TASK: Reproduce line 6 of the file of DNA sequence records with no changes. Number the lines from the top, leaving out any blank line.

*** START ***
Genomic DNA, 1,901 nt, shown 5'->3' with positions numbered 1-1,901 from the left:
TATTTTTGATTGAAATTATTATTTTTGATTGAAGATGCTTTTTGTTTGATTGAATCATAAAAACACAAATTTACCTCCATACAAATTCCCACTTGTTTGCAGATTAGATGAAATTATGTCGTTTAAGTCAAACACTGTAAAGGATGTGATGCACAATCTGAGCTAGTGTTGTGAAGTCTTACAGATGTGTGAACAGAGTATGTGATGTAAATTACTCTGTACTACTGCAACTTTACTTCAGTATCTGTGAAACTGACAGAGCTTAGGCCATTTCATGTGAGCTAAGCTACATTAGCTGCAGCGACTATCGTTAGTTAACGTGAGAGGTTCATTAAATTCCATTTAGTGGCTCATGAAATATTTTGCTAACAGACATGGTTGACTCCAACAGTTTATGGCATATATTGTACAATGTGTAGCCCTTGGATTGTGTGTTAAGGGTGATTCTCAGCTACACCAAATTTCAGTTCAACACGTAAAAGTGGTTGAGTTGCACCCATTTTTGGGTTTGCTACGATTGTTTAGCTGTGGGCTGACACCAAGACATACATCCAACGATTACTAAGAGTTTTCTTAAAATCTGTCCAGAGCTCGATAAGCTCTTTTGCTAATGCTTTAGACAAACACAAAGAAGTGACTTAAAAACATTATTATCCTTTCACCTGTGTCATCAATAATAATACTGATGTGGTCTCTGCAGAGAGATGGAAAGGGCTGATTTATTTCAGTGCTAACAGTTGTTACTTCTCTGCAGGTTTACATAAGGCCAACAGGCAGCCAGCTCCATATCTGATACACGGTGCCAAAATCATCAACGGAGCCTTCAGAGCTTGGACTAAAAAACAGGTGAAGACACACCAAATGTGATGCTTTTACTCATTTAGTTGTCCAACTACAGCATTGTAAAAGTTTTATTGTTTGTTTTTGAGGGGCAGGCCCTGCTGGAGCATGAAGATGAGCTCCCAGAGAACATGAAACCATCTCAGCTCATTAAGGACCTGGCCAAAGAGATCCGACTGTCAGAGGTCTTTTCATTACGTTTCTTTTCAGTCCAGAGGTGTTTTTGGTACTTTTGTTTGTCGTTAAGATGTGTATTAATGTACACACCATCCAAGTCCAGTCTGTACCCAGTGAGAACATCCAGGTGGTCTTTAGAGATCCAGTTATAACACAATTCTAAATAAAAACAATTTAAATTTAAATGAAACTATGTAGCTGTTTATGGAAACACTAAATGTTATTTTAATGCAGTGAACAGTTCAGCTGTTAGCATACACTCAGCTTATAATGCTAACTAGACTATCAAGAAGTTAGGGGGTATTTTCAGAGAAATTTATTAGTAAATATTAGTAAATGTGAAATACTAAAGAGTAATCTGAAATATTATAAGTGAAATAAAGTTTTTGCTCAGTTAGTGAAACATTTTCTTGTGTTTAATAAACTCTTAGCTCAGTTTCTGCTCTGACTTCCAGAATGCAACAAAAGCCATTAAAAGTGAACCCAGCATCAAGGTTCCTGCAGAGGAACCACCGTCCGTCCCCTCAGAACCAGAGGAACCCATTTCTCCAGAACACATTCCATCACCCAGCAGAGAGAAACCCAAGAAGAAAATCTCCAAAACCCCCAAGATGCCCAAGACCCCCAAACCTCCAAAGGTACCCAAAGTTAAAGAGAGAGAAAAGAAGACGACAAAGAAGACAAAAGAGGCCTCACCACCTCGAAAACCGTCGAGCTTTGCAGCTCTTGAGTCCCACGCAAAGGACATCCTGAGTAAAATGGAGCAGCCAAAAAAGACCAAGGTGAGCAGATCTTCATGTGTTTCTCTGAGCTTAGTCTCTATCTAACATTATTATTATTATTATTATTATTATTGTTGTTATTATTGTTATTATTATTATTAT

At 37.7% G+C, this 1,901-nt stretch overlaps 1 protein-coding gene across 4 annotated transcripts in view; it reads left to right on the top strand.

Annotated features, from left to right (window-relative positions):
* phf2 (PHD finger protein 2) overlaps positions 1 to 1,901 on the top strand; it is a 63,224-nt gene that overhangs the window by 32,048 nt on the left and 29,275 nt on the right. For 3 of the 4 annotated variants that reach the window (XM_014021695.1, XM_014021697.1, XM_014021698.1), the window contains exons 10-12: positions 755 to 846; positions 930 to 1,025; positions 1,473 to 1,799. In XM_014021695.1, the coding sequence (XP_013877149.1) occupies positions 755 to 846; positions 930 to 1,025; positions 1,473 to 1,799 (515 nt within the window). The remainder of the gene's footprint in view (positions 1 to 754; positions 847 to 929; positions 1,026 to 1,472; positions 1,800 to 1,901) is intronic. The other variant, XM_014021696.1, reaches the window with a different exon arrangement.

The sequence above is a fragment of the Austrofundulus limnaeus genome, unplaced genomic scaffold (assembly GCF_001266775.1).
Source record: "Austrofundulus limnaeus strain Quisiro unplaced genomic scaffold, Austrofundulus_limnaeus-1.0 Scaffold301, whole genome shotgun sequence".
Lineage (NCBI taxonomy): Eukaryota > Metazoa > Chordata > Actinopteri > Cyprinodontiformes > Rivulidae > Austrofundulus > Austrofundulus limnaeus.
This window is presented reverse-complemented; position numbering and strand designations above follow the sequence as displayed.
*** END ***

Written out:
The sequence above is a fragment of the Austrofundulus limnaeus genome, unplaced genomic scaffold (assembly GCF_001266775.1).